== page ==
Core Java

# GROUP BY ROLLUP / CUBE

Every now and then, you come across a requirement that will bring you to your SQL limits. Many of us probably give up early and calculate stuff in Java / [or your language]. Instead, it might’ve been so easy and fast to do with SQL. If you’re working with an advanced database, such as DB2, Oracle, SQL Server, Sybase SQL Anywhere, (and MySQL in this case, which supports the WITH ROLLUP clause), you can take advantage of the ROLLUP / CUBE / GROUPING SETS grouping functions.

Lets have a look at my fictional salary progression compared to that of a fictional friend, who has chosen a different career path (observe the salary boost in 2011):

```select 'Lukas'      as employee,

'SoftSkills' as company,

80000        as salary,

2007         as year

from dual

union all select 'Lukas', 'SoftSkills', 80000,  2008 from dual

union all select 'Lukas', 'SmartSoft',  90000,  2009 from dual

union all select 'Lukas', 'SmartSoft',  95000,  2010 from dual

union all select 'Lukas', 'jOOQ',       200000, 2011 from dual

union all select 'Lukas', 'jOOQ',       250000, 2012 from dual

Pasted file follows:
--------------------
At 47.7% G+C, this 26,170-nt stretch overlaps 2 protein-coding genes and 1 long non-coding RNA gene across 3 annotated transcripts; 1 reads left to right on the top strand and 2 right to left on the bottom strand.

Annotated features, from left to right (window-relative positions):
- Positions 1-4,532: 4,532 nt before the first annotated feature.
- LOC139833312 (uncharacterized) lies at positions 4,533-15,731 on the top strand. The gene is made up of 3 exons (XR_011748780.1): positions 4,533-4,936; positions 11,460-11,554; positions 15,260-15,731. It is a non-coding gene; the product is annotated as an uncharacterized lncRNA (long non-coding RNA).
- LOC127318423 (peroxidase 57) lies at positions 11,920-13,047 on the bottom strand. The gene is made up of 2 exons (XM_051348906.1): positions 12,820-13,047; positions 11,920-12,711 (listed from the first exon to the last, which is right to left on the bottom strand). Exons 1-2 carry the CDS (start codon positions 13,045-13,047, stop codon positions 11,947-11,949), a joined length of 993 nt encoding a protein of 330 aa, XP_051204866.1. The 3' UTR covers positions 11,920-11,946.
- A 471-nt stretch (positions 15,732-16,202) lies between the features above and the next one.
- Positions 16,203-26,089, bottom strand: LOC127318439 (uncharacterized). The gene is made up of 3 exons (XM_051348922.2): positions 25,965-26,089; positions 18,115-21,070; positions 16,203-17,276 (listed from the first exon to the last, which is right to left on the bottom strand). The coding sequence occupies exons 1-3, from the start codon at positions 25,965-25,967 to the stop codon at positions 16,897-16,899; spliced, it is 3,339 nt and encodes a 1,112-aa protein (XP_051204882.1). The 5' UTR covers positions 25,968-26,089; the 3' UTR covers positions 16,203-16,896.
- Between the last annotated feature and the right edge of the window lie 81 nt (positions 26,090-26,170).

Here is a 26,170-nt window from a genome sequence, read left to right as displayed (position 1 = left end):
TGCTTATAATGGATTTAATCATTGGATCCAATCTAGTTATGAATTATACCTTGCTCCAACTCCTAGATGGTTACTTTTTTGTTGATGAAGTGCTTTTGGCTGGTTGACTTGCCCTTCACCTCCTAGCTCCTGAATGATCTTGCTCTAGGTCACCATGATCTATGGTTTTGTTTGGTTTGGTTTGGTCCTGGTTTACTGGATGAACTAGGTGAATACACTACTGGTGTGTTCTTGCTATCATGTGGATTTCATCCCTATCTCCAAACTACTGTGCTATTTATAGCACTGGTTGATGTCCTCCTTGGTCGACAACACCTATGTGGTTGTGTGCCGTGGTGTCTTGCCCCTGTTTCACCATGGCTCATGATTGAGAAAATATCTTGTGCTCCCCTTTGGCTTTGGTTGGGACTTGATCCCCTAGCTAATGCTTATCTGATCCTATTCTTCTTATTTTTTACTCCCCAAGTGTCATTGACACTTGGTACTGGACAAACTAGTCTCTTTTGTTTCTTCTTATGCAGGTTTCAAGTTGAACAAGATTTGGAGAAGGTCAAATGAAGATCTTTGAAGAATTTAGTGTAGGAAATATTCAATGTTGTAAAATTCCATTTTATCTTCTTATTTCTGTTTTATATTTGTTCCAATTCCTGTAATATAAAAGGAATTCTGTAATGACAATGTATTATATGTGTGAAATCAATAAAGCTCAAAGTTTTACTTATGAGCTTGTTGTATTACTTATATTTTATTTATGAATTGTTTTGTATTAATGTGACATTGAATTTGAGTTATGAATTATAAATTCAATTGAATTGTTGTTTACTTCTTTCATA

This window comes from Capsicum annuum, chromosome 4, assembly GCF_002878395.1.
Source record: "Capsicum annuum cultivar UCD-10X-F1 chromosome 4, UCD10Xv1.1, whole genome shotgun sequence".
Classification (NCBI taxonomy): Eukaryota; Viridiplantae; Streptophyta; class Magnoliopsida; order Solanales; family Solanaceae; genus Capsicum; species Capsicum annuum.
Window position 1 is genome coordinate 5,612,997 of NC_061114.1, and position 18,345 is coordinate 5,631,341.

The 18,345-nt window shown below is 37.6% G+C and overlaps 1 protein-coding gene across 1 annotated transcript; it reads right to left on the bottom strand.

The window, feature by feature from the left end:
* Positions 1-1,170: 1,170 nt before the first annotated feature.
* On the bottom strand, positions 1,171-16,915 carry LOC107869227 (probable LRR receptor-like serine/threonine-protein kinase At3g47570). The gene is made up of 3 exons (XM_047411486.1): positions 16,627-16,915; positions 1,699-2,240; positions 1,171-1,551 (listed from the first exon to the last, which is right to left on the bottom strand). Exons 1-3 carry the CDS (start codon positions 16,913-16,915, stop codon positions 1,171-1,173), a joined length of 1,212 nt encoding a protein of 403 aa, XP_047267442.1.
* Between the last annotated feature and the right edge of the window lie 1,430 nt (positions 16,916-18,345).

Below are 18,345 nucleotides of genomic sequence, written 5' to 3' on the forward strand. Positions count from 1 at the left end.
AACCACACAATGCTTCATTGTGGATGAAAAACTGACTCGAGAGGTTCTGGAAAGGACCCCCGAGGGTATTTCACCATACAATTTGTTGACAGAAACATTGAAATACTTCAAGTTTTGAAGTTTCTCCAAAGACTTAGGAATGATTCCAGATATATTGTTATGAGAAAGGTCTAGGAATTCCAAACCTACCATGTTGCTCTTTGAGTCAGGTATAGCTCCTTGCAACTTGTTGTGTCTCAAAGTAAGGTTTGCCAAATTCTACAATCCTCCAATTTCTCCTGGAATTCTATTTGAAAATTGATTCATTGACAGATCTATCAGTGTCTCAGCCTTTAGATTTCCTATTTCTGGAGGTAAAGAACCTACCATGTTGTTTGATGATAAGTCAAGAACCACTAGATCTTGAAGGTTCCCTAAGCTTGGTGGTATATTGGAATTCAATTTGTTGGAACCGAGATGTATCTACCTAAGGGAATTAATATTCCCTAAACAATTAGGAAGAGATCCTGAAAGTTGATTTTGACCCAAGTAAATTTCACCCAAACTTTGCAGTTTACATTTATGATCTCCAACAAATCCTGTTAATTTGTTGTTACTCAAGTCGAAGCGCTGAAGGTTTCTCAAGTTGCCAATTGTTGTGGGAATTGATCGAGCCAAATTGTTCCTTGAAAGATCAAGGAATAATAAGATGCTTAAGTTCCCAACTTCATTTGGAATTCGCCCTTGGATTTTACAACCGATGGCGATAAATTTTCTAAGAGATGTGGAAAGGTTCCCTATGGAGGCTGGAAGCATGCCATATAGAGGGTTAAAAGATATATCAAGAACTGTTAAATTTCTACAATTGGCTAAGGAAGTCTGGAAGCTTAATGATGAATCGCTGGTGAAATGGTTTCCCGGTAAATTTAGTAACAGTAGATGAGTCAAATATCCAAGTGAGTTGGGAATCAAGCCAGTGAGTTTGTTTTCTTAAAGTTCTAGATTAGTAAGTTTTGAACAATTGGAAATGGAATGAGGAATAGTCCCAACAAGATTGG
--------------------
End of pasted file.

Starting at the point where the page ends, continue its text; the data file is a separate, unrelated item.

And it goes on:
union all select 'Tom',   'SoftSkills', 89000,  2007 from dual

union all select 'Tom',   'SoftSkills', 90000,  2008 from dual

union all select 'Tom',   'SoftSkills', 91000,  2009 from dual

union all select 'Tom',   'SmartSoft',  92000,  2010 from dual

union all select 'Tom',   'SmartSoft',  93000,  2011 from dual

union all select 'Tom',   'SmartSoft',  94000,  2012 from dual

```

Now we’re used to gathering statistics using simple grouping and simple aggregate functions. For instance, let’s calculate how much Lukas and Tom earned on average over the past few years:

```with data as ([above select])

select employee, avg(salary)

from data

group by employee

```

This will show that Lukas has earned more:

```+--------+-----------+
|EMPLOYEE|AVG(SALARY)|
+--------+-----------+
|Lukas   |     132500|
|Tom     |      91500|
+--------+-----------+
```

So it’s probably interesting to find out what they have earned on average in which company: